[1/9] She tells him how the kinsmen had gathered there for a feast, when an old man had come in. He looked angrily, with his one eye, at the men there, but smiled at her, plunging his sword into the tree for the use of the one who could remove it. No-one succeeded, and Sieglinde realised who the old man was, and now hopes that Siegmund will be the one to take the sword and avenge her. They embrace.
[1/10] The door opens and they are seen in the moonlight: winter has gone and spring has come, to join with love.
[1/11] For Sieglinde Siegmund is spring and light and love. They declare their love for each other, and Sieglinde notices that Siegmund seems like her own reflection, his voice an echo of hers and his eyes like her father's. She asks him his real name and that of his father. Siegmund tells her his father's real name. Sieglinde, then, will call him Siegmund.
[1/12] To prove his identity he grasps the sword, which he names Nothung (Need) and pulls it out from the tree. With the sword as a bridal gift, he wants to take her away at once, but she now reveals her own name and tells him that she is his twin sister. Siegmund takes her in his arms in delight.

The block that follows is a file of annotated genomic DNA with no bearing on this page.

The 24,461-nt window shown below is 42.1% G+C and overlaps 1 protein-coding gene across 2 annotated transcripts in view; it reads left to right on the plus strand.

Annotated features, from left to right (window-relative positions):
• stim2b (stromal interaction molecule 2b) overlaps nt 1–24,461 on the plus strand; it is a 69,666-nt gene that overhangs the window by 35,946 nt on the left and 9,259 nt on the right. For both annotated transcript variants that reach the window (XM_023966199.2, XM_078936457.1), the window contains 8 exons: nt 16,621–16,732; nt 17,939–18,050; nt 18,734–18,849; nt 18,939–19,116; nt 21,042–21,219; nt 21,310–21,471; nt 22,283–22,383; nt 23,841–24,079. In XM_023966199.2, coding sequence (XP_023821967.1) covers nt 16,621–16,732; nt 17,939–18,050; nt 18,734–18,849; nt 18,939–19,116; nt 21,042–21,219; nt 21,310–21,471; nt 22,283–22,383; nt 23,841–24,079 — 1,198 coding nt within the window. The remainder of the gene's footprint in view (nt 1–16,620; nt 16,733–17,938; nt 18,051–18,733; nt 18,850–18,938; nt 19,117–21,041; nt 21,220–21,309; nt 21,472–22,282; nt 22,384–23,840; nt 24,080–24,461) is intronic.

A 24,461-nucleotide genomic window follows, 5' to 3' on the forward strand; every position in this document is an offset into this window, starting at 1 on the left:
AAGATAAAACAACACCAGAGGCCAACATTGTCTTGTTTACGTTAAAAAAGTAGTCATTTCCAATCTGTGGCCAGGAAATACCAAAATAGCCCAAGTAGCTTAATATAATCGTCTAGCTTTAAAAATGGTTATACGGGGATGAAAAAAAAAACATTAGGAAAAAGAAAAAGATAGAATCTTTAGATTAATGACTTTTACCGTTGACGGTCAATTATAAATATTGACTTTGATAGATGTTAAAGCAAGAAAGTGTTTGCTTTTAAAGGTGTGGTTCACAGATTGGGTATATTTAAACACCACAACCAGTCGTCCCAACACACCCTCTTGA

[1/13] Motifs of the sword, love and rapture are heard in the Prelude.
[1/14] Wotan, standing on a rocky outcrop, commands his daughter Brünnhilde to ensure Siegmund's victory over Hunding. She goes, singing out in exultation as she leaps from rock to rock, but tells Wotan of the approach of his wife, Fricka.
[2/1] Fricka is angry. Hunding has sought her help as the guardian of marriage and this she has promised him, with vengeance on the Volsungs. Wotan proposes that the Volsungs, Siegmund and Sieglinde, should be allowed their way, even if they are brother and sister, a happier union than that of Sieglinde and Hunding.
[2/2] Fricka denounces Wotan, accusing him of setting all divine laws at nothing after begetting the Volsungs. The Valkyries that he had begotten were bad enough, but the Volsungs are mere mortals.
[2/3] Wotan tells her that he needs a hero free from the gods and the laws of the gods to accomplish his ends, which he himself cannot undertake, by the terms of his oath. Fricka argues that Siegmund is not independent, as Wotan has given him a sword. She insists that he stop trying to protect Siegmund, that he cast aside Brünnhilde and undo the magic power of the sword.
[2/4] Wotan is forced to agree to the death of Siegmund, as Brünnhilde is heard returning.
[2/5] He must swear to abandon the Volsungs and respect her, his wife.
[2/6] Brünnhilde asks Wotan what he wants her to do. He is despondent at the turn of events, and complains of his powerlessness and predicament. Brünnhilde seeks to know the cause of his sorrow.
[2/7] Wotan tells her how he had wanted power and love.